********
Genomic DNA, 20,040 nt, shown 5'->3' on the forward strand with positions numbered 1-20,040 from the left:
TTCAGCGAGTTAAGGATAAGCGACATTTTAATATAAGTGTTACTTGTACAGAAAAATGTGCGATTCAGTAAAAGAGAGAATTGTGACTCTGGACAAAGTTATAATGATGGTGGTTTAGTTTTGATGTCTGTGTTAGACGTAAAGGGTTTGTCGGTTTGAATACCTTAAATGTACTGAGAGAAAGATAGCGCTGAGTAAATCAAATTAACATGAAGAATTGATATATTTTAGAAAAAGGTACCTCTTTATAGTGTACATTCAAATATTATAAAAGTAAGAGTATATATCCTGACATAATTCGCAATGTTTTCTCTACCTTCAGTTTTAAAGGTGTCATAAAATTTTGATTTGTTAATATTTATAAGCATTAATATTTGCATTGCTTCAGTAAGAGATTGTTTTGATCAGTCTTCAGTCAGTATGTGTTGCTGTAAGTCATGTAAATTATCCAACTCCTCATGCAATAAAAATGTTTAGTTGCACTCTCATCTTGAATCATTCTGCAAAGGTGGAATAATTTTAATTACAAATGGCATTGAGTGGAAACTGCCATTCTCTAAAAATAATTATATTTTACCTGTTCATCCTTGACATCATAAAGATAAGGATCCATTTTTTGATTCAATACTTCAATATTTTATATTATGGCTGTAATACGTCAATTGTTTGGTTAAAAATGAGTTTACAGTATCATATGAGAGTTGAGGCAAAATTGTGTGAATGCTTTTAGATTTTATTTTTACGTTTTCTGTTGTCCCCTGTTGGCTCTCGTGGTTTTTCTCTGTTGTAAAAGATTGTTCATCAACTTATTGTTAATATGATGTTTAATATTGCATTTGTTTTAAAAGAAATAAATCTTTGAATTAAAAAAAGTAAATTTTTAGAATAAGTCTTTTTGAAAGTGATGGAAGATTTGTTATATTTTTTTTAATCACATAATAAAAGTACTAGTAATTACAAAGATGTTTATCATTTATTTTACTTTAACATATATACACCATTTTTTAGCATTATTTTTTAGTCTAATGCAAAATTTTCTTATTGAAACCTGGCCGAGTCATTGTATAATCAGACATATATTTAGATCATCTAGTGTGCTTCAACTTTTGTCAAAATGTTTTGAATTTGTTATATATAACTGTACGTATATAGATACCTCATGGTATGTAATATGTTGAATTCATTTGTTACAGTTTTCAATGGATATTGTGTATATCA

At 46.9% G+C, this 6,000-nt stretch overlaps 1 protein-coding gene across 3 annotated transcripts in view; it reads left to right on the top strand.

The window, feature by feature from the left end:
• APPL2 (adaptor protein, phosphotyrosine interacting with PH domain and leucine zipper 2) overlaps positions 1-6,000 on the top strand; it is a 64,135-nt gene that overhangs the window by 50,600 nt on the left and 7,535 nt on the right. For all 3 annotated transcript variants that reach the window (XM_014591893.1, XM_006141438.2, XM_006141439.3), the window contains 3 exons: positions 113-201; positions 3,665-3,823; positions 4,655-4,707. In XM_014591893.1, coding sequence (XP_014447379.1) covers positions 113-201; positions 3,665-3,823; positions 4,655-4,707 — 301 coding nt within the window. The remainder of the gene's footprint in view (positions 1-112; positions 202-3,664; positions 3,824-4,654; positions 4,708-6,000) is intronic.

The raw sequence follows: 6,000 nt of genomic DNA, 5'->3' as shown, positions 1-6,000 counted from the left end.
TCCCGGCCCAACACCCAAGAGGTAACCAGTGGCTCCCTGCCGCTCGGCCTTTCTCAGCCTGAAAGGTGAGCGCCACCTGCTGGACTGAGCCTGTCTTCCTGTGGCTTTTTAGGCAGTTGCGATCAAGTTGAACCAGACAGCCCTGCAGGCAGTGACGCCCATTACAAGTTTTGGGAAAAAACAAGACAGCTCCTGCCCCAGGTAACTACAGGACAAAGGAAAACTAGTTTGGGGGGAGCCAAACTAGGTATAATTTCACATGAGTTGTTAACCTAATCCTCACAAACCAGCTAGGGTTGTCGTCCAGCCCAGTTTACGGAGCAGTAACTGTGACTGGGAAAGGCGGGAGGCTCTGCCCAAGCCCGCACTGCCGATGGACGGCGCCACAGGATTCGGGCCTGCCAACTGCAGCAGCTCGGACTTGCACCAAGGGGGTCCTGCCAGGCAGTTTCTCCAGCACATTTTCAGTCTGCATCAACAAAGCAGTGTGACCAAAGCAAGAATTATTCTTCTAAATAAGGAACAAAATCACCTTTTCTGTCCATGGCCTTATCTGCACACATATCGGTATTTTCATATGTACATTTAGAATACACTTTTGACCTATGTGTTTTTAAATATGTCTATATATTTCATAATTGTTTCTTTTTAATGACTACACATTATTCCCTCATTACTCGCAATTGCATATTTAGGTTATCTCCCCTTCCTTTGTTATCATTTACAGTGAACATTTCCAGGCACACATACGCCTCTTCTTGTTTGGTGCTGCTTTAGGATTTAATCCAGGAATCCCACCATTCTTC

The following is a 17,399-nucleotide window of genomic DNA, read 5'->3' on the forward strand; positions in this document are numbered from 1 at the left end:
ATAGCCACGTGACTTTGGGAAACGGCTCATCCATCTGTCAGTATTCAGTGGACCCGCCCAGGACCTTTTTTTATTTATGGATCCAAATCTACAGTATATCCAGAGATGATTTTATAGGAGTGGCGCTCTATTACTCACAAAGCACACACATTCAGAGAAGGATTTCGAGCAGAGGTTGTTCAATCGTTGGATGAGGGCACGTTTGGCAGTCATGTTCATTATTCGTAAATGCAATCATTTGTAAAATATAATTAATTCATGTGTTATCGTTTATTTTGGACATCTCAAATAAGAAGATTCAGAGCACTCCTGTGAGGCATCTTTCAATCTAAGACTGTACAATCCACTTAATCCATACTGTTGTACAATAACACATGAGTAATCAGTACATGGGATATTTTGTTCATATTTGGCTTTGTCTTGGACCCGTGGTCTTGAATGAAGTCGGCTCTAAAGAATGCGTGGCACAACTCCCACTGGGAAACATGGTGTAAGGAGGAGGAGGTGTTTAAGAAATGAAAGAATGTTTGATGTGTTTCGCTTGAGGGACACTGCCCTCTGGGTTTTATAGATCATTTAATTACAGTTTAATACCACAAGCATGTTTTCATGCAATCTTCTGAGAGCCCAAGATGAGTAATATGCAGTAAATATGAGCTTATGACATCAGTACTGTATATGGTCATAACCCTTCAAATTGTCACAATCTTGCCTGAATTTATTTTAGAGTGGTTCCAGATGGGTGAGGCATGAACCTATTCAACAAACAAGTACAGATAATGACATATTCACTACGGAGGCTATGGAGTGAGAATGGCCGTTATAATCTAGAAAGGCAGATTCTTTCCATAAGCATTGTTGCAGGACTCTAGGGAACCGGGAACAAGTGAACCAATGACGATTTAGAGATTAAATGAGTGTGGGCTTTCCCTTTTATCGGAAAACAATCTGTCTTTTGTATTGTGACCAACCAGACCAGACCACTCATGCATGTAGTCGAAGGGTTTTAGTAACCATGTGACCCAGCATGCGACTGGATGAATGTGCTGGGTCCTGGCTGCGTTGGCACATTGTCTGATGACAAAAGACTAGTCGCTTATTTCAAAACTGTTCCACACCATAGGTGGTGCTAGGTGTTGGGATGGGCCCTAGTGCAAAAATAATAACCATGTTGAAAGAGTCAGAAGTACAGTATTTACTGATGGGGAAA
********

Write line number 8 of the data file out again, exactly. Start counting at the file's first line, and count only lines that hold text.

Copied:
The following is a 17,399-nucleotide window of genomic DNA, read 5'->3' on the forward strand; positions in this document are numbered from 1 at the left end: